On The Road 6/26: Mazda 3 Hatchback

The Mazda 3 Hatchback
×
The Mazda 3 Hatchback

By Peter Perrotta

When it comes to Japanese imports in the automotive world, most consumers immediately think of Toyota, Honda and Nissan. These are Japan’s Big Three.

But, the real diamond in the rough, though, is Mazda.

While Mazda doesn’t sell anywhere near the amount of vehicles that the Big Three pump out, it doesn’t take a back seat to any one of them when it comes to producing quality cars at a reasonable price.

I recently jumped behind the wheel of the 2020 Mazda 3 Hatchback – with Premium Package – for one week to see if this under rated Japanese auto maker still has the mojo.

Guess what? It sure does.

Overall, after a week of putting this compact hatchback through its paces, I would say it checks off most of the boxes that would lead to an impressive review by this car reviewer.

The only caveat I would have – and this probably would have to do more with me than the car itself – is that at a creaky 64 years of age, on a lanky six-foot frame, I found that bending down to get into and out of this model car was sometimes a chore – depending upon how creaky my bones were that particular day.

So maybe this isn’t the car for the senior citizen crowd, but that doesn’t take anything away from the fine product it is.

This Mazda 3 Hatchback competes with the Toyota Corolla and Honda Civic in its segment and I would say it stacks up better than the Corolla and on par with the Civic.

For the most part, buyers who are considering compact cars – especially hatchbacks – are generally of the younger crowd anyway.

Case in point, my 21-year-old son thought the Mazda 3 Hatchback was “pretty cool”.

For the record, the 2020 Mazda 3 Hatchback I tested for one week was the top of the line Premium Package edition with a base price of $28,900.

The Premium Package edition comes standard with: active driving heads up display; adaptive front lighting system; leather seats; black finish alloy wheels; front and rear signature illumination; power sliding glass moonroof and paddle shifters.

Additional options on my tester vehicle included: cargo mat ($100); illuminated door sill trim plates ($425); Soul Crystal Red Paint ($595); frameless auto dimming mirror ($275); Navigation SD card ($450); rear bumper guard ($125) and wireless charging pad ($275).
When you add in the $920 for destination and delivery, the MSRP sticker price of my tester vehicle was $32,065.

Mazda offers the Mazda 3 Hatchback in seven different models, both front wheel and all wheel drive. The base model, front wheel drive hatchback has a base price of $23,700. My top of the line all wheel drive, premium package model is considerably more at a base price of $28,900.

Mazda redesigned the 3 Hatchback last year – giving it a sleeker, more sculpted and modern look. That look carries over to the 2020 Mazda 3. The outside and inside of this model is quite attractive, lending itself to a more expensive look and feel.

Powering both the sedan and hatchback models of the Mazda 3 is only one engine choice, a 2.5 liter, four cylinder “sky active” engine that produces 186 horsepower, at 186 pound feet of torque.

This engine is coupled with a six-speed sport mode automatic transmission.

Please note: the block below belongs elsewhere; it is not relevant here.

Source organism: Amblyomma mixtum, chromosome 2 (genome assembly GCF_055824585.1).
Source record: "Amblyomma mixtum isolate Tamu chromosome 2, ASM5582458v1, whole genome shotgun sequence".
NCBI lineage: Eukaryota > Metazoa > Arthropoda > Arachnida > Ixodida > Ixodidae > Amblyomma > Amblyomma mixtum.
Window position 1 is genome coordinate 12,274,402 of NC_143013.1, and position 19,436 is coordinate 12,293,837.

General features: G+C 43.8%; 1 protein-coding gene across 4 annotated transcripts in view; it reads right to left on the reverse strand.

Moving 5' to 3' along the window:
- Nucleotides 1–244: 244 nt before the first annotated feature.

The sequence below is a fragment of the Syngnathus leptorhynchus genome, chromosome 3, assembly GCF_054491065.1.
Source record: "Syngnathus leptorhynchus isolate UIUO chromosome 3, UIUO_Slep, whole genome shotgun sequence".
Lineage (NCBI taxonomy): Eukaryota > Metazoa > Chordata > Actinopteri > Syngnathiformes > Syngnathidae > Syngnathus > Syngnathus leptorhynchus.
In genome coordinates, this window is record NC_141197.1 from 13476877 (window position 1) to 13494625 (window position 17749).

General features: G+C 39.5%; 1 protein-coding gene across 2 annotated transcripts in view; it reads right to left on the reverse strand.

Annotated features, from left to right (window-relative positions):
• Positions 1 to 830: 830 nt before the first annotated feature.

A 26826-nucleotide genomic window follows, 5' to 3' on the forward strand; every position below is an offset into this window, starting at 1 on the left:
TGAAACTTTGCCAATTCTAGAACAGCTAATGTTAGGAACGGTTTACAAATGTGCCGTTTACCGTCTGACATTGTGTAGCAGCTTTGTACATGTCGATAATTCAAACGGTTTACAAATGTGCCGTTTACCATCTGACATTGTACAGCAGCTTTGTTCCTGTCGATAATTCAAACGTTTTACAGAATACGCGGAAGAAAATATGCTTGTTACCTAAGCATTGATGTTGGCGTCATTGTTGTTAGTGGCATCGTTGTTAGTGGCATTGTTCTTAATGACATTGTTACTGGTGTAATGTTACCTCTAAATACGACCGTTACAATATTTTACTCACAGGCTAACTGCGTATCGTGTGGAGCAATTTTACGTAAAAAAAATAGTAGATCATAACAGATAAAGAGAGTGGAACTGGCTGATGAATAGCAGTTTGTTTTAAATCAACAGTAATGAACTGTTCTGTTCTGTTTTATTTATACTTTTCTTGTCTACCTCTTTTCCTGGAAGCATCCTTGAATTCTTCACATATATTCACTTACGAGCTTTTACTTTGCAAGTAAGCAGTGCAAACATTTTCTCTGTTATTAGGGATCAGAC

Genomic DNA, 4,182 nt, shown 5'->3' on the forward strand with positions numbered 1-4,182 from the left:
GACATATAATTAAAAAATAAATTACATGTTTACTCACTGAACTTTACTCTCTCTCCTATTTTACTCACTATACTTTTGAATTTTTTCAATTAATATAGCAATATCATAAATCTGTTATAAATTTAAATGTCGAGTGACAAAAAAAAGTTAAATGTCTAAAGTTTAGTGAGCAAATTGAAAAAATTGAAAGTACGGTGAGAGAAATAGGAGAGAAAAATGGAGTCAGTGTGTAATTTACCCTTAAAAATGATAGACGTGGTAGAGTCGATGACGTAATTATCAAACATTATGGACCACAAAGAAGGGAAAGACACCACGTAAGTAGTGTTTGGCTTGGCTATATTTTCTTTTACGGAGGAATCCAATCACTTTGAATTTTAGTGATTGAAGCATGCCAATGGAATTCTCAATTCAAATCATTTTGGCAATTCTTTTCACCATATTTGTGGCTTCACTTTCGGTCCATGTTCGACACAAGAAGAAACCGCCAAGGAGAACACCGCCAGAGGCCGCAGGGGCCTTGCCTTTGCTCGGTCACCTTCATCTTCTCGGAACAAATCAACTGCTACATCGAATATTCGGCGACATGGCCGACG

I found the engine and transmission combination in this vehicle to be adequate. When in the “sport” gear selector mode, there was ample power to accelerate or pass aggressively. The all wheel drive, drive train and suspension were well meshed. This vehicle holds its own in any type of inclement weather.

Besides, my issues with hopping into and out of the car, once I was settled into the front seat, there is ample room upfront. The back seat configuration on the hatchback is a bit snug.

Moreover, many car critics have pointed out that the rear window visibility is not the greatest on the hatchback design for this model. I would have to agree.

The interior design and ergonomics are solid on the Mazda 3. It lends itself to a generally good quality feel.

However, I was not overly thrilled with the center console infotainment system, featuring a 8.8-inch, non-touch screen, color display. The system is controlled by a center console master switch. While the phone, music system and navigation sync up rather easily, I found the system to be cumbersome to use for what should be some easy tasks.

The AM/FM Bose premium audio system – which comes standard on this model – with 12 speakers put out some impressive surround sound music, though.

The EPA fuel economy ratings for this vehicle come in at 27 miles per gallon overall – 32 mpg in highway driving and 24 in city driving.

The EPA estimates that the annual fuel cost for driving this vehicle comes in at about $1,500, as it uses 3.7 gallons of gas per every 100 miles driven.

This model Mazda 3 has not been rated yet for the government’s five star safety rating.

If you choose the more expensive premium package model it comes loaded with a ton of neat standard features including: 18-inch alloy wheels; power driver seat with lumbar; heated front seats; leather seats with a leather wrapped steering wheel and shift knob; rearview camera; rain sensing wipers; blue tooth; dual zone climate control and more.

Many other car review critics have raved about the recently redesigned Mazda 3. The editors at Car and Driver give it high marks. And, U.S. News and World Report says: “The 2020 Mazda 3 sits near the top of our compact car rankings. Its engaging performance and upscale interior help it stand out in a highly competitive segment.”

Peter Perrotta’s On The Road column appears weekly. Readers’ comments and suggestions are more than welcome. He can be contacted at peter@capitalmotorcars.com